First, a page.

There's the popular conception of a YMCA gym--the cramped, dim, musty, aging arena of manly exercise and competition in the big city--and there's the reality. In Long Beach, the Downtown Y has shed the fabled image and replaced it with a clean, bright and airy facility with modern amenities for both sexes. But some things never change. Jocks still go all-out. Teams are still divided between shirts and skins. And there's the towels . . .
They come in from their work world and receive that small, thin, white towel YMCAs have dispensed forever. They enter a locker room and yank off their ties. They hear basketballs bouncing upstairs in the gym. The games of shirts against skins await them. Their stomachs churn.
They are at the Downtown Long Beach Y at noon, but they could be at any big-city Y, where, on varnished wood, men release tensions and fire shots at white fan backboards whose rims clank.
"Instead of taking it out on your employer or wife, you yell and scream here," said one of the shirts, Stan Anderson, 42, explaining the purpose of this active, lunchless hour.
Half-Court Basketball Games
Half-court three-on-three or four-on-four games are going on at three baskets.
"Sometimes you get decent players, sometimes mediocre players, guys who are just out there," said Y veteran Alvin Allen, 34, of Compton.
The competition can be intense, with someone like Anderson trying to prove he is still young, but the level of play rarely rises above decent. This is where men try to recapture their game and their shape. And that effort, said Anderson, the hair on his chest matted by perspiration, makes them all "serious players."
Noontime basketball and the towels survive from the old Downtown Long Beach Y--but little else. The old building was demolished and replaced in 1980 by the new Y that looks and smells likes no old Y ever did.
The Smell of Sour Socks
But the old YMCAs burn in the memory like a former sweetheart. Their gyms had low ceilings, were cramped and smelled of sour socks, but had fire escapes where you could gulp air after a game. Their weight rooms were sweat-stained dungeons. And their tile swimming pools stunk of chlorine and required no bathing suit.
"The Y was altogether different then," said Bob Bonnell, a Long Beach chiropractor and self-proclaimed Mr. Y. "Now it's more sophisticated. Then it was hard grunt-and-groan conditioning. Hard, grind it out, rep after rep. Guys got bigger and stronger in those days."
The new Downtown Y has a bright, huge double gym, accented from the floor to the running track by red, white and butterscotch, and so airy that mustiness, regretably, may never get a grip.
The carpeted locker room smells like a hotel and has a Jacuzzi, a TV and a window that runs the length of a wall and looks out on trees.
But although approaching poshness, this is still a Y.
"This is not the beautiful-people, gold-chain crowd you find at the spas," said Ken McCarty, 39, a business broker who plays noon basketball four or five times a week. "Here the priority is health and exercise, not meeting people."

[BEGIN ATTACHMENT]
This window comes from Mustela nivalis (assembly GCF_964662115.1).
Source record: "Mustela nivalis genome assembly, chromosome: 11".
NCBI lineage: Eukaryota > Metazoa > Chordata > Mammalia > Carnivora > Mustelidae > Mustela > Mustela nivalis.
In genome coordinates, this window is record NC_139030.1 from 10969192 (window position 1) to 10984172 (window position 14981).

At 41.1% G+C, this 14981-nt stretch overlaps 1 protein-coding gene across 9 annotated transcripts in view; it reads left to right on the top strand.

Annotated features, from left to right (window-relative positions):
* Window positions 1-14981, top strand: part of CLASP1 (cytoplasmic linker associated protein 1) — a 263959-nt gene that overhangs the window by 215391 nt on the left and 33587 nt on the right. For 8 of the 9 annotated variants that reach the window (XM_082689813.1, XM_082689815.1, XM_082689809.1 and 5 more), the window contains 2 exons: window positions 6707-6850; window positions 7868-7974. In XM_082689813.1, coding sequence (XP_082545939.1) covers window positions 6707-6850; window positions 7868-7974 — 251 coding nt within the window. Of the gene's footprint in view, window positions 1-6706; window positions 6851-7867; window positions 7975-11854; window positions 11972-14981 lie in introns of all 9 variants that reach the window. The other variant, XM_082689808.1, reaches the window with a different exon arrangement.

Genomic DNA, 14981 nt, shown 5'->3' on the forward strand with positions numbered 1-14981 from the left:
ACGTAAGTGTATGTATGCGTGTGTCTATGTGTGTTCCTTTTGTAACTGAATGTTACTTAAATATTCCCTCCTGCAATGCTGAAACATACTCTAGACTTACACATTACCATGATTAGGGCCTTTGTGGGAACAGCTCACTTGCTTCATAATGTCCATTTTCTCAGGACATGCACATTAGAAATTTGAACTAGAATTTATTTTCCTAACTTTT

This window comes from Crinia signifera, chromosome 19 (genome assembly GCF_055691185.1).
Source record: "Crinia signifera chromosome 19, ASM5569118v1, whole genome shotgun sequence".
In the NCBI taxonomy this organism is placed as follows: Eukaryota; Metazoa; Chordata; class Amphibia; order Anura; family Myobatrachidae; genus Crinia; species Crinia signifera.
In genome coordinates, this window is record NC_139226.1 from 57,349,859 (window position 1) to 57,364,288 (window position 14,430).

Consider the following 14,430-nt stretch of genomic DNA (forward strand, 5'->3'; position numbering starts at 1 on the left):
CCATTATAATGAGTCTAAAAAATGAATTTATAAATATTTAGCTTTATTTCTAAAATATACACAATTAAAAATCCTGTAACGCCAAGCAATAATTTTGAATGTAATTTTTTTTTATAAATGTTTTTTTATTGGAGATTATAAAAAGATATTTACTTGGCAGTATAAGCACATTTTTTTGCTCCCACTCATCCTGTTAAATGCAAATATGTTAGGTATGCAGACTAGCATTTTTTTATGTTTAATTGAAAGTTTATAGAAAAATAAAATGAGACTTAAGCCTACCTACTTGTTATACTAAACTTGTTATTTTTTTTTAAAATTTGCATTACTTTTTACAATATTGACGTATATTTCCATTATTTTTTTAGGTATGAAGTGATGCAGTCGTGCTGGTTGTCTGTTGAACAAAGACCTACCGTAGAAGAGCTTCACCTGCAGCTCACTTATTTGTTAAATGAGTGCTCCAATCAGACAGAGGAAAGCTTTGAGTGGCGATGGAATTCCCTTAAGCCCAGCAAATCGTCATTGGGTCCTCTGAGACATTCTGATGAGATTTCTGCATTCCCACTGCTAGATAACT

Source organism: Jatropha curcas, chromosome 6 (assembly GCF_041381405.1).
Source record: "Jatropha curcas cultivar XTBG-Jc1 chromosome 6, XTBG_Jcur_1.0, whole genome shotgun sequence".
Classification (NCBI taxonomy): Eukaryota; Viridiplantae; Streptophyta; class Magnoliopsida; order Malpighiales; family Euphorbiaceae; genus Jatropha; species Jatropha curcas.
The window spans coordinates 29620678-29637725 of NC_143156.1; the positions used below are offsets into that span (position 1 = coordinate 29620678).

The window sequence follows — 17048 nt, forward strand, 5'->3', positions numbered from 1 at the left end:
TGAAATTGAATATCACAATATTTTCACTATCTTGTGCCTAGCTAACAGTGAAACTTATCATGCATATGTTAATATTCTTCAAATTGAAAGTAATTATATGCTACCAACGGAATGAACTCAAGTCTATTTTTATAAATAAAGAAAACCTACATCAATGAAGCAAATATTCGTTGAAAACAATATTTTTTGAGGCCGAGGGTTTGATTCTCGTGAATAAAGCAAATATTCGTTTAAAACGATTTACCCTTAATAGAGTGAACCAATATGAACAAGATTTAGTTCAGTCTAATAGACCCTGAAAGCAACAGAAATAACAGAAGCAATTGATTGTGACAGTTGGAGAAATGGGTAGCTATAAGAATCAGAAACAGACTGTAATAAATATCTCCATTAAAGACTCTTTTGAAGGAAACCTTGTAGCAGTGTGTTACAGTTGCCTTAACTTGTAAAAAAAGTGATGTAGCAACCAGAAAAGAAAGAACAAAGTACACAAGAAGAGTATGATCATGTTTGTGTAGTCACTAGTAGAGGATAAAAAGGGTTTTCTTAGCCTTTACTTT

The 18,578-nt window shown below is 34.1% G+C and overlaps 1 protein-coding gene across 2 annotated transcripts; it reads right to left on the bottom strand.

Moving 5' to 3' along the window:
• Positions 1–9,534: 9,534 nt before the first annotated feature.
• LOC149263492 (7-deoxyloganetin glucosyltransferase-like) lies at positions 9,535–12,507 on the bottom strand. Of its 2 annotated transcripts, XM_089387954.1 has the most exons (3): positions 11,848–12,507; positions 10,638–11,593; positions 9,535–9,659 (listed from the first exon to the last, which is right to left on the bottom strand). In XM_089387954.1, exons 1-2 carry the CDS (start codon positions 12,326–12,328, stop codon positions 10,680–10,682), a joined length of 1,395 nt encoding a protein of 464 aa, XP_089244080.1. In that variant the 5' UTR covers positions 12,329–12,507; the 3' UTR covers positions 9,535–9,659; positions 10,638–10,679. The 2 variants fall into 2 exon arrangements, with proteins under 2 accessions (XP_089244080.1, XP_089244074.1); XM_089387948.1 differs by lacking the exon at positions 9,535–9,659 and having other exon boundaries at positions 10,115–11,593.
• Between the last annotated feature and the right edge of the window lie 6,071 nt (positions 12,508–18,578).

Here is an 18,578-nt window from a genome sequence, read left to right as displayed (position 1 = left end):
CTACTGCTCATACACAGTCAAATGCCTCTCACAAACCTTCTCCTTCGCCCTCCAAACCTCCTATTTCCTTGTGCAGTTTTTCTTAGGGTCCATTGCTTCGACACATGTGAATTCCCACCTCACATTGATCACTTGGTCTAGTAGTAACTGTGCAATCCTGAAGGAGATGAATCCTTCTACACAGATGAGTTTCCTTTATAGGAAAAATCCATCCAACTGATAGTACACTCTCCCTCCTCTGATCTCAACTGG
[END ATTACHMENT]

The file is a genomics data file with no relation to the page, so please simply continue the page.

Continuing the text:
Comfortable but Not Too Ratty
The men, regardless of occupation, blend together in their gym clothes, which are comfortably ratty, but not too ratty now that women, in this era of aerobic dancing, have invaded the Young Men's Christian Assn.
"You used to not worry whether your gym shorts were ripped," said Justin Wheatley, 37. "Now they've let the gals in."
Of the downtown Y's 3,100 members, almost 40% are women.
So Wheatley, 6 feet 3 and 255 pounds, checks his shorts before going up to the gym where he tries but does not succeed in resembling the all-city high school star he was in Garden Grove 20 years and 50 pounds ago.
Wheatley, who spent many years playing noontime ball at the Pasadena Y, said the atmosphere is different at the Downtown Long Beach Y at 600 Long Beach Blvd.
"In Pasadena you had gym rats who wouldn't give up," he said. "You had words and fights. Here it's a real compatible group of people."
A YMCA Member for 37 Years
But fellowship was not always foremost, said Bonnell, who has been using the Y for 37 years.
"I'm 'Mr. Y,' all right," said Bonnell, who started noontime basketball at the old building in the early 1950s and has been playing in the games ever since. "There were a lot more fights then. They were settled in the boxing ring."
Bonnell said the games have always been marked by certain types of players who can be found at any Y. "You always have a guy who won't pass the ball or a guy who wants to change the score," he said.
The other players don't pass the ball to him much anymore, either, now that he is 61, despite the fact that the length and accuracy of his outside shots are legendary.
So Bonnell and his workout partner, Tony Distefano, concentrate on lifting weights, not in a dungeon, but in mirrored splendor on the other side of the gym.